PALM BEACH, Fla. — President Donald Trump lashed out Tuesday as his Senate impeachment trial remains at an impasse, with Republican and Democratic leaders at odds over its format and whether witnesses should be called.
Speaking at his private club in Palm Beach, Florida, after a teleconference call with troops stationed across the globe, Trump singled out Speaker Nancy Pelosi, who is indefinitely holding up sending the articles of impeachment the House passed last week to the Republican-controlled Senate.
“She hates the Republican Party. She hates all of the people that voted for me and the Republican Party,” Trump charged on Christmas Eve. “She’s doing a tremendous disservice to the country.”
Trump has long seen a Senate trial, where he is almost certain to be acquitted, as an opportunity for vindication after he became the third president in the nation’s history to be impeached by the House.
“We have the majority and now they want McConnell to do wonderful things for them,” Trump complained of Democrats, adding that he will leave it to Senate Majority Leader Mitch McConnell to do whatever he thinks best.
“He’s very smart guy, a very good guy, a very fair guy. But they treated us very unfairly. And now they want fairness in the Senate,” he said.
Pelosi has said she is waiting until she receives more clarity from McConnell about what a trial will look like. He has said he has not ruled out calling witnesses, but has also indicated that he is in no hurry to seek new testimony either. Meanwhile the Senate’s top Democrat, Chuck Schumer of New York, has countered that any trial without witnesses would be “Kafkaesque” and a “sham.”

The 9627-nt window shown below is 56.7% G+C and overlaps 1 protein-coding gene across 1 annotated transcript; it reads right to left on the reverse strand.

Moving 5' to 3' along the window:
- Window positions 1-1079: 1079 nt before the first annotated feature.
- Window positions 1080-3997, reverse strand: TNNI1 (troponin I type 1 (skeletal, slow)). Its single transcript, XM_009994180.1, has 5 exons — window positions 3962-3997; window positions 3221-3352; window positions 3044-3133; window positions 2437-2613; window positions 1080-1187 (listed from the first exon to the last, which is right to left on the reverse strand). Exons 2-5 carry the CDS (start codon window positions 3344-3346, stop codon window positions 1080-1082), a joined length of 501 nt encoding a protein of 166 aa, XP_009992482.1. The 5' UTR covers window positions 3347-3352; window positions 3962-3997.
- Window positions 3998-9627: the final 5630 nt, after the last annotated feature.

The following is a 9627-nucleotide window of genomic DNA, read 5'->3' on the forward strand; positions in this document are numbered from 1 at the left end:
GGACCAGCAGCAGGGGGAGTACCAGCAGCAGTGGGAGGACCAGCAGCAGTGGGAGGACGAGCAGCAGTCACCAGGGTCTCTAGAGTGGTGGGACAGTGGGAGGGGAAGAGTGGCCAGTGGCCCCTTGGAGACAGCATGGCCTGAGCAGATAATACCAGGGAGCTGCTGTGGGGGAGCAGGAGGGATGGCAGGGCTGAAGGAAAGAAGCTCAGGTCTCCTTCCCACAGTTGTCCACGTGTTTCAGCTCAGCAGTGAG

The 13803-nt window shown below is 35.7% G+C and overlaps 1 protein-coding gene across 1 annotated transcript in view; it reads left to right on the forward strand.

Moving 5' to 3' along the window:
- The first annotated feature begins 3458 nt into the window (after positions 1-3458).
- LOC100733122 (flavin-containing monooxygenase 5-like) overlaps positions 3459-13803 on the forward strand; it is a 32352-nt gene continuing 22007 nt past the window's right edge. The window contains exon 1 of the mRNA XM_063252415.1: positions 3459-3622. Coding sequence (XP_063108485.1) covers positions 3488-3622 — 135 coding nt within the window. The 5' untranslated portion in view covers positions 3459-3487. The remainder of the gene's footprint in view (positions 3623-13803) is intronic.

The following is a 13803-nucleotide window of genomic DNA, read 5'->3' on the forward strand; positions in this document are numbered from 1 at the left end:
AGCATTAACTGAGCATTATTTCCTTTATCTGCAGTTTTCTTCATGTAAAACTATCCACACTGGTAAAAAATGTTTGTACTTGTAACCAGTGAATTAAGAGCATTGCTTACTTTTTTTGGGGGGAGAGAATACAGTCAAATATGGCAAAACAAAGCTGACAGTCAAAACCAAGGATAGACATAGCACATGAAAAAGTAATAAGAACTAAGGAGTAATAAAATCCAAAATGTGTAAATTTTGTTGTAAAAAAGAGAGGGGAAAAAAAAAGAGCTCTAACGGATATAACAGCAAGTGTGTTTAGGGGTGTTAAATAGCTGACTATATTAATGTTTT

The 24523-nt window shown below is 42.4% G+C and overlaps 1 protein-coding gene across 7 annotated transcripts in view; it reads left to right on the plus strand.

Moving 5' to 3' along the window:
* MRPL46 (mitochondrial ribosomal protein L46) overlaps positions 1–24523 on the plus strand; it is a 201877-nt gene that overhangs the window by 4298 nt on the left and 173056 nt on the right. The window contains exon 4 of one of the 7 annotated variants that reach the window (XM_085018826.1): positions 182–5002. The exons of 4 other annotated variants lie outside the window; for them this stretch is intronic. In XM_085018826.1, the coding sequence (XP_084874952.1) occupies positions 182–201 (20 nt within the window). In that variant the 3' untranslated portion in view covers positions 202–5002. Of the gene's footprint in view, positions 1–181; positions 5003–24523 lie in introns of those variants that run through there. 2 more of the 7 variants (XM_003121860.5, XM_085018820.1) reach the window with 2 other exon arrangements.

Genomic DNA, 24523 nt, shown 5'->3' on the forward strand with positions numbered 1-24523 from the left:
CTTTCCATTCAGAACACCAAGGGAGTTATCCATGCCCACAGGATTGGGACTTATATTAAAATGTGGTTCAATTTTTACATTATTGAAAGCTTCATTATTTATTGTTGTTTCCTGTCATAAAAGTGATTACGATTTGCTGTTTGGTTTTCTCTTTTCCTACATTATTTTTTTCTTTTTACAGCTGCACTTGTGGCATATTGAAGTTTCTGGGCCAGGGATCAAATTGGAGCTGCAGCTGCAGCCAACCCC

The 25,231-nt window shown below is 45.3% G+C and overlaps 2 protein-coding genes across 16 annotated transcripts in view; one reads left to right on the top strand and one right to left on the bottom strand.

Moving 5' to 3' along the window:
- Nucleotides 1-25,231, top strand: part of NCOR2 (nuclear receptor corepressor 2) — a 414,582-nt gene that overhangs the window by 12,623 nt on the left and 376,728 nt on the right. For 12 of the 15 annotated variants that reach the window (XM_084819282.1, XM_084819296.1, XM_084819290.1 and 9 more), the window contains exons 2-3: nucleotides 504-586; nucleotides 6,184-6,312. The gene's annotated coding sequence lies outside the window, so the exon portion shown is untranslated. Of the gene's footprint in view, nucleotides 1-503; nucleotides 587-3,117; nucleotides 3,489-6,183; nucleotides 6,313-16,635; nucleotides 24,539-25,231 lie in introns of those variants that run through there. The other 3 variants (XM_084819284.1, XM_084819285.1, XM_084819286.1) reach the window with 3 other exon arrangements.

“Let’s put it like this: If there are no documents and no witnesses, it will be very hard to come to an agreement,” Schumer told The Associated Press on Monday.
Schumer is demanding witnesses who refused to appear during House committee hearings, including acting White House chief of staff Mick Mulvaney and former national security adviser John Bolton.
McConnell, who has all but promised a swift acquittal of the president, has resisted making any guarantees, and has cautioned Trump against seeking the testimony of witnesses for fear of prolonging the trial. Instead, McConnell appears to have secured Republican support for his plans to impose a framework drawn from the 1999 impeachment trial of President Bill Clinton.
“We haven’t ruled out witnesses,” McConnell said Monday in an interview with “Fox and Friends.” “We’ve said let’s handle this case just like we did with President Clinton. Fair is fair.”